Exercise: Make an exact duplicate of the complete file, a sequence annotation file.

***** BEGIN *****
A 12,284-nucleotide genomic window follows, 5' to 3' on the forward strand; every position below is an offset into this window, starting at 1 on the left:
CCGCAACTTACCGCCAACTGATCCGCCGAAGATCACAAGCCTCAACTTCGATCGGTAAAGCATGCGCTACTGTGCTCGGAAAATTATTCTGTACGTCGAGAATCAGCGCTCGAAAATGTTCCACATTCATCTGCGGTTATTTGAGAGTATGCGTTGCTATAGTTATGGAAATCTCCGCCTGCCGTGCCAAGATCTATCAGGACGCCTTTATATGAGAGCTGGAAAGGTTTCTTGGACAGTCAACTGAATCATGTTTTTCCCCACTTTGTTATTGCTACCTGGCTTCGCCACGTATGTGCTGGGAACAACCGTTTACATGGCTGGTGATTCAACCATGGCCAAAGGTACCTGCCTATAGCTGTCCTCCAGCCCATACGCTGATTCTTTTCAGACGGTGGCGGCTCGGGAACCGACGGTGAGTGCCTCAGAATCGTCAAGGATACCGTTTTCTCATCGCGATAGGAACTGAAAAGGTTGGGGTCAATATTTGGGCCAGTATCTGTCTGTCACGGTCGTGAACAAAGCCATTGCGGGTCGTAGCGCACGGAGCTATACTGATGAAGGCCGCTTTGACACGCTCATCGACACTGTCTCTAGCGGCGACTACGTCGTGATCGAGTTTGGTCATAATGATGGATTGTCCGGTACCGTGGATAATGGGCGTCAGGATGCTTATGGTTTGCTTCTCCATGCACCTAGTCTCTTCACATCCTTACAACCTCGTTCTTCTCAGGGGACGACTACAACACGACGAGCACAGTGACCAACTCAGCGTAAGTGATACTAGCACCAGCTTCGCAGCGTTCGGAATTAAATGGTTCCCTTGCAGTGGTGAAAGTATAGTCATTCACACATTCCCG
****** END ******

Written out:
A 12,284-nucleotide genomic window follows, 5' to 3' on the forward strand; every position below is an offset into this window, starting at 1 on the left:
CCGCAACTTACCGCCAACTGATCCGCCGAAGATCACAAGCCTCAACTTCGATCGGTAAAGCATGCGCTACTGTGCTCGGAAAATTATTCTGTACGTCGAGAATCAGCGCTCGAAAATGTTCCACATTCATCTGCGGTTATTTGAGAGTATGCGTTGCTATAGTTATGGAAATCTCCGCCTGCCGTGCCAAGATCTATCAGGACGCCTTTATATGAGAGCTGGAAAGGTTTCTTGGACAGTCAACTGAATCATGTTTTTCCCCACTTTGTTATTGCTACCTGGCTTCGCCACGTATGTGCTGGGAACAACCGTTTACATGGCTGGTGATTCAACCATGGCCAAAGGTACCTGCCTATAGCTGTCCTCCAGCCCATACGCTGATTCTTTTCAGACGGTGGCGGCTCGGGAACCGACGGTGAGTGCCTCAGAATCGTCAAGGATACCGTTTTCTCATCGCGATAGGAACTGAAAAGGTTGGGGTCAATATTTGGGCCAGTATCTGTCTGTCACGGTCGTGAACAAAGCCATTGCGGGTCGTAGCGCACGGAGCTATACTGATGAAGGCCGCTTTGACACGCTCATCGACACTGTCTCTAGCGGCGACTACGTCGTGATCGAGTTTGGTCATAATGATGGATTGTCCGGTACCGTGGATAATGGGCGTCAGGATGCTTATGGTTTGCTTCTCCATGCACCTAGTCTCTTCACATCCTTACAACCTCGTTCTTCTCAGGGGACGACTACAACACGACGAGCACAGTGACCAACTCAGCGTAAGTGATACTAGCACCAGCTTCGCAGCGTTCGGAATTAAATGGTTCCCTTGCAGTGGTGAAAGTATAGTCATTCACACATTCCCG